067: 6 Steps to Being the Life of the Party
The GYST Podcast Crew like to consider ourselves as some very social people. We attend lots of concerts, events, and parties. We realize that even though we feel comfortable at these types of events, not everyone does, so we put our brains together and came up with 6 steps to becoming the life of the party. Caution: only follow these 6 steps if you want to have more fun!
- Be a host, not a guest: Just because you didn’t plan the party, doesn’t mean you can’t play the host. Introduce yourself to every guest and then make sure they meet other people as well. The actual host will be so busy making sure the party is going on smoothly, that they will thank you for taking on this role.
- Don’t box people out: Most people when they are engaged in conversation, will face the person they are talking to. Although this is a great thing to do when it’s a more intimate setting, at a party this gives off the message that this is a closed conversation. Instead if you turn and open a bit, this invites others to join you.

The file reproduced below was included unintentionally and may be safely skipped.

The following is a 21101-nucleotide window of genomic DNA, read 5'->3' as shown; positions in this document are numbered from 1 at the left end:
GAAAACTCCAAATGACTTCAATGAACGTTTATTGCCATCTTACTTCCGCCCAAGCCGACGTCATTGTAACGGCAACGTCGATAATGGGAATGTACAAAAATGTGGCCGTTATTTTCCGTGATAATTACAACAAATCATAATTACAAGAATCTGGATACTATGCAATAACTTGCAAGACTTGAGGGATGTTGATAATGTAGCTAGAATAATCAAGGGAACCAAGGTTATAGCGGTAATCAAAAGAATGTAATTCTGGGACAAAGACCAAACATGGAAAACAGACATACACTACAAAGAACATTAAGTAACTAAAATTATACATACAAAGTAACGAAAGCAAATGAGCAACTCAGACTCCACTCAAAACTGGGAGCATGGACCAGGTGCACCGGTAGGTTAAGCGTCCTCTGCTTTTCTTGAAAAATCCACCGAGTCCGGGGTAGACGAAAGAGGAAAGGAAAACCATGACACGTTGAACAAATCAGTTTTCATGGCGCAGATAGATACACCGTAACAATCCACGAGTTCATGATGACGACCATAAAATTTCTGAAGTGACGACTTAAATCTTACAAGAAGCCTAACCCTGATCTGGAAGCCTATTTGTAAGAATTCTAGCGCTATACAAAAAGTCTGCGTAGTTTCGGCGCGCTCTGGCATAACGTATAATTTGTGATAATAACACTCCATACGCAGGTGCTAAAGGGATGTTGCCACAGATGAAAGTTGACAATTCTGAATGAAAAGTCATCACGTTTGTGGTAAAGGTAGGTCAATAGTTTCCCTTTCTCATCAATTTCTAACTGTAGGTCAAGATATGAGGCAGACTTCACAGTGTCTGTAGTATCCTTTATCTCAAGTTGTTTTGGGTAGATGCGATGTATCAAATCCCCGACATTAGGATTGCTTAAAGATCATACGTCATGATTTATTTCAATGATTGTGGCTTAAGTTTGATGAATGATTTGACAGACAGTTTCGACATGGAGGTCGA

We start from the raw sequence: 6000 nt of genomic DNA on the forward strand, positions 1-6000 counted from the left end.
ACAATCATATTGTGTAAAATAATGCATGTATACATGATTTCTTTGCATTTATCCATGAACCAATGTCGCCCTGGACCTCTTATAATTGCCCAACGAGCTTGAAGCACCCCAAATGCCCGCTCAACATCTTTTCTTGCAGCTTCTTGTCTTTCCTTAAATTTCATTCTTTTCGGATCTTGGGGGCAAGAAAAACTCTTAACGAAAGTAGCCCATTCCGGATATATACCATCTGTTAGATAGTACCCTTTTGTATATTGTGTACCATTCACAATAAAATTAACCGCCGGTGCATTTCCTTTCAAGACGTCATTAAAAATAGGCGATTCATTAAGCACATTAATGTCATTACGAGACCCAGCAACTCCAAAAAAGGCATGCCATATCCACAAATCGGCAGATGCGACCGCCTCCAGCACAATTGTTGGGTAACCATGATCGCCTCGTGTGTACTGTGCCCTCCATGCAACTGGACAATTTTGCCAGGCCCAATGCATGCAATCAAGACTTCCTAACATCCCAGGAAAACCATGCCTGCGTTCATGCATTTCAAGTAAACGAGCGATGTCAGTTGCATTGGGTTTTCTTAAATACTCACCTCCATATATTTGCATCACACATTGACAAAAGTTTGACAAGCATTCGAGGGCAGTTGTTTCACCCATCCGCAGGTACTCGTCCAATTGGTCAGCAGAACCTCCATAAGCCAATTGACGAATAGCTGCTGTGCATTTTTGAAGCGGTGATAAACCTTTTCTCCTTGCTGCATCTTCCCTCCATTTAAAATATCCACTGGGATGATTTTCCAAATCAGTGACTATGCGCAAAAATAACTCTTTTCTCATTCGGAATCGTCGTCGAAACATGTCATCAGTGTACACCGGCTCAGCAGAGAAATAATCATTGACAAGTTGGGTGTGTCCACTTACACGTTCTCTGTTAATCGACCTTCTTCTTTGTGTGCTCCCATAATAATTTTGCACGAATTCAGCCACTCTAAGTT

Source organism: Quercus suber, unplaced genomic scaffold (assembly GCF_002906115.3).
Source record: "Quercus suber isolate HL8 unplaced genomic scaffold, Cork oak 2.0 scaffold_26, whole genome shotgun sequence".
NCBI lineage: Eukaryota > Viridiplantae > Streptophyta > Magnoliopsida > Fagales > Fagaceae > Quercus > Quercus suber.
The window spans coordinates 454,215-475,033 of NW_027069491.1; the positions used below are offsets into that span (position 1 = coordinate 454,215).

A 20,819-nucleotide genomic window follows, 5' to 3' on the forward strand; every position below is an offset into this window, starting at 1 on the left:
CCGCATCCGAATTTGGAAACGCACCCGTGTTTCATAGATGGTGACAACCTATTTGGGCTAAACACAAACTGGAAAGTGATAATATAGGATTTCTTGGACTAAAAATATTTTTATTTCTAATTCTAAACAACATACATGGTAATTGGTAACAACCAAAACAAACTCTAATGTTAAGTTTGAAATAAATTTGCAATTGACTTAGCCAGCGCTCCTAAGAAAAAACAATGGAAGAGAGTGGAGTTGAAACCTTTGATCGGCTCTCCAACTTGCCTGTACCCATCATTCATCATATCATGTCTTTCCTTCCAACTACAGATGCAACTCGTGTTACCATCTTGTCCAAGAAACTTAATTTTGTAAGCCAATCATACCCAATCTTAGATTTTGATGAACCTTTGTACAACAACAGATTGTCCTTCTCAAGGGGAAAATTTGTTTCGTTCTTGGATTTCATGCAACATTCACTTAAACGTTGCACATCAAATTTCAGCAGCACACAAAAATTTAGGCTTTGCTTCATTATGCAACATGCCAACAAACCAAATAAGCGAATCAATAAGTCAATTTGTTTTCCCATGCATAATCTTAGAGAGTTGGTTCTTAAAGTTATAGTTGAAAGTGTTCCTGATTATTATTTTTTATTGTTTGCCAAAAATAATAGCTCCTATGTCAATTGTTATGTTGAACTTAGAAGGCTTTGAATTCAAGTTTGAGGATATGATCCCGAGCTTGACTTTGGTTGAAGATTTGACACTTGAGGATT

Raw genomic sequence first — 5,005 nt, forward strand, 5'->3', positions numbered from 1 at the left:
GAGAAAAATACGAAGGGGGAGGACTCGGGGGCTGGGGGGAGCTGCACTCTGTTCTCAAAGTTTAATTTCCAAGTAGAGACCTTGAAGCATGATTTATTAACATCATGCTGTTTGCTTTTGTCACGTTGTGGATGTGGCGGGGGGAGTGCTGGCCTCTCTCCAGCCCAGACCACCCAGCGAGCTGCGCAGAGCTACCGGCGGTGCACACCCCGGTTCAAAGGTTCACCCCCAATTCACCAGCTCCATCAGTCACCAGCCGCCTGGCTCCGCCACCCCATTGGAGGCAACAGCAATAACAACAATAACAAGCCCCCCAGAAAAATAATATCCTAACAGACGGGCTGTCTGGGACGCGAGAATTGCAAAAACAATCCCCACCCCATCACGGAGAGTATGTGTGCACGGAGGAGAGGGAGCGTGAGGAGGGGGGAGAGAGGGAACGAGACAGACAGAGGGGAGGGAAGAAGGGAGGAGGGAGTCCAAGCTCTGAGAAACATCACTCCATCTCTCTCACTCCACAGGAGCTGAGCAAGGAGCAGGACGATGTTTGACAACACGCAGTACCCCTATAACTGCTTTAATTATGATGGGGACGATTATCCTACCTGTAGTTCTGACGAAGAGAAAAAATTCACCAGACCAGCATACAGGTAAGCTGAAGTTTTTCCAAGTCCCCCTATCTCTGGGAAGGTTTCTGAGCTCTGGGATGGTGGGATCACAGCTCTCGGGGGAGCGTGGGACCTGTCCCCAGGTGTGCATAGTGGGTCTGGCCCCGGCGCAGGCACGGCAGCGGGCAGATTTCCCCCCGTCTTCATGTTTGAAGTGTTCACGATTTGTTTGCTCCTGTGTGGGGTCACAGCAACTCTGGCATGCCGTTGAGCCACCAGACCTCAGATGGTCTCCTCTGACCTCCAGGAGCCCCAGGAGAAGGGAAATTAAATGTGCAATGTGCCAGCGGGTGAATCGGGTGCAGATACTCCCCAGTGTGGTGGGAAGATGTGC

- Talk to the “lonelies”: See those people over there, the ones standing by themselves, or on their phones? They didn’t come to a party to do those things so go help them out by starting a conversation with them.
- Go straight to the back: This is a trick that really helps others see you as the life of the party. When you go straight to the back, you walk by all the friends that you have, you say hi to them, ad others see you as being well connected.
- Keep your hands empty: At a party, the most hand gestures and body language that you use, the more you will attract others to you. Holding onto a plate of food, or a drink, or anything else can get in the way. And whatever you do, don’t put those hands in your pockets!
- Ask who they are, not what they do: “Hi, my name is Amit”… “Oh hi Amit, so what do you do?” STOP THIS! No one wants to talk about work outside of work, especially at a party. But that’s what we do, our default go to question is “what do you do”. Don’t define people by their occupation, instead ask, “What are some things you like to do?”